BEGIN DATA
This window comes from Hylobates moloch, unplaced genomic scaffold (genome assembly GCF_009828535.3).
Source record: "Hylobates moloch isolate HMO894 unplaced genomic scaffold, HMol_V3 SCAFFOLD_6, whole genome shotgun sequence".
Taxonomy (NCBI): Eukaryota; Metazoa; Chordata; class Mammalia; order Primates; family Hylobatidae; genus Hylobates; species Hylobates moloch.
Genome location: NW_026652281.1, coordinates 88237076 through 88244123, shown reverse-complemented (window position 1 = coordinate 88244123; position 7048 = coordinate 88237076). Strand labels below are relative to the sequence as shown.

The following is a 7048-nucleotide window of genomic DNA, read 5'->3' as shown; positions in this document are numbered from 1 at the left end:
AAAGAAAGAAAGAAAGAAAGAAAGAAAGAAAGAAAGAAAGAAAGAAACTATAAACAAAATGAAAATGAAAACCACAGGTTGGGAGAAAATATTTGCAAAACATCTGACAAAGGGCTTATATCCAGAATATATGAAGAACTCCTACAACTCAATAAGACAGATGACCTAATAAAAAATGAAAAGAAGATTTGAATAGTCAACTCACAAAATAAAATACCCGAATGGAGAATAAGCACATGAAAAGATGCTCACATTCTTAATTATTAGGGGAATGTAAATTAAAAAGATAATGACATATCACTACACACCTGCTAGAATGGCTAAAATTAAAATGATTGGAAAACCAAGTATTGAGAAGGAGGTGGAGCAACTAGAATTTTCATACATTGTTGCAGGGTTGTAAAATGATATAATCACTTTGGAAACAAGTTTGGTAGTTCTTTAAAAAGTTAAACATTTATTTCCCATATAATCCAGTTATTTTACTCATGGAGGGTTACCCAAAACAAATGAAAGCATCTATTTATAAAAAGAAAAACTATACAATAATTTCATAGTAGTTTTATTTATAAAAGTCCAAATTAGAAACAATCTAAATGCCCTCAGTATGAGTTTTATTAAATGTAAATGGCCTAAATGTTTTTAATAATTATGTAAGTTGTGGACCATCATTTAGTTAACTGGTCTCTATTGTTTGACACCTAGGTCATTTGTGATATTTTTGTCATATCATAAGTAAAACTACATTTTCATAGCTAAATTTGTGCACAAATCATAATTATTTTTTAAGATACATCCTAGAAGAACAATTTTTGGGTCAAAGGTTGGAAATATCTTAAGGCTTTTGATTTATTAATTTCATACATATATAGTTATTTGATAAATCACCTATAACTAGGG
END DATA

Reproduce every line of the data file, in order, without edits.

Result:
This window comes from Hylobates moloch, unplaced genomic scaffold (genome assembly GCF_009828535.3).
Source record: "Hylobates moloch isolate HMO894 unplaced genomic scaffold, HMol_V3 SCAFFOLD_6, whole genome shotgun sequence".
Taxonomy (NCBI): Eukaryota; Metazoa; Chordata; class Mammalia; order Primates; family Hylobatidae; genus Hylobates; species Hylobates moloch.
Genome location: NW_026652281.1, coordinates 88237076 through 88244123, shown reverse-complemented (window position 1 = coordinate 88244123; position 7048 = coordinate 88237076). Strand labels below are relative to the sequence as shown.

The following is a 7048-nucleotide window of genomic DNA, read 5'->3' as shown; positions in this document are numbered from 1 at the left end:
AAAGAAAGAAAGAAAGAAAGAAAGAAAGAAAGAAAGAAAGAAAGAAACTATAAACAAAATGAAAATGAAAACCACAGGTTGGGAGAAAATATTTGCAAAACATCTGACAAAGGGCTTATATCCAGAATATATGAAGAACTCCTACAACTCAATAAGACAGATGACCTAATAAAAAATGAAAAGAAGATTTGAATAGTCAACTCACAAAATAAAATACCCGAATGGAGAATAAGCACATGAAAAGATGCTCACATTCTTAATTATTAGGGGAATGTAAATTAAAAAGATAATGACATATCACTACACACCTGCTAGAATGGCTAAAATTAAAATGATTGGAAAACCAAGTATTGAGAAGGAGGTGGAGCAACTAGAATTTTCATACATTGTTGCAGGGTTGTAAAATGATATAATCACTTTGGAAACAAGTTTGGTAGTTCTTTAAAAAGTTAAACATTTATTTCCCATATAATCCAGTTATTTTACTCATGGAGGGTTACCCAAAACAAATGAAAGCATCTATTTATAAAAAGAAAAACTATACAATAATTTCATAGTAGTTTTATTTATAAAAGTCCAAATTAGAAACAATCTAAATGCCCTCAGTATGAGTTTTATTAAATGTAAATGGCCTAAATGTTTTTAATAATTATGTAAGTTGTGGACCATCATTTAGTTAACTGGTCTCTATTGTTTGACACCTAGGTCATTTGTGATATTTTTGTCATATCATAAGTAAAACTACATTTTCATAGCTAAATTTGTGCACAAATCATAATTATTTTTTAAGATACATCCTAGAAGAACAATTTTTGGGTCAAAGGTTGGAAATATCTTAAGGCTTTTGATTTATTAATTTCATACATATATAGTTATTTGATAAATCACCTATAACTAGGG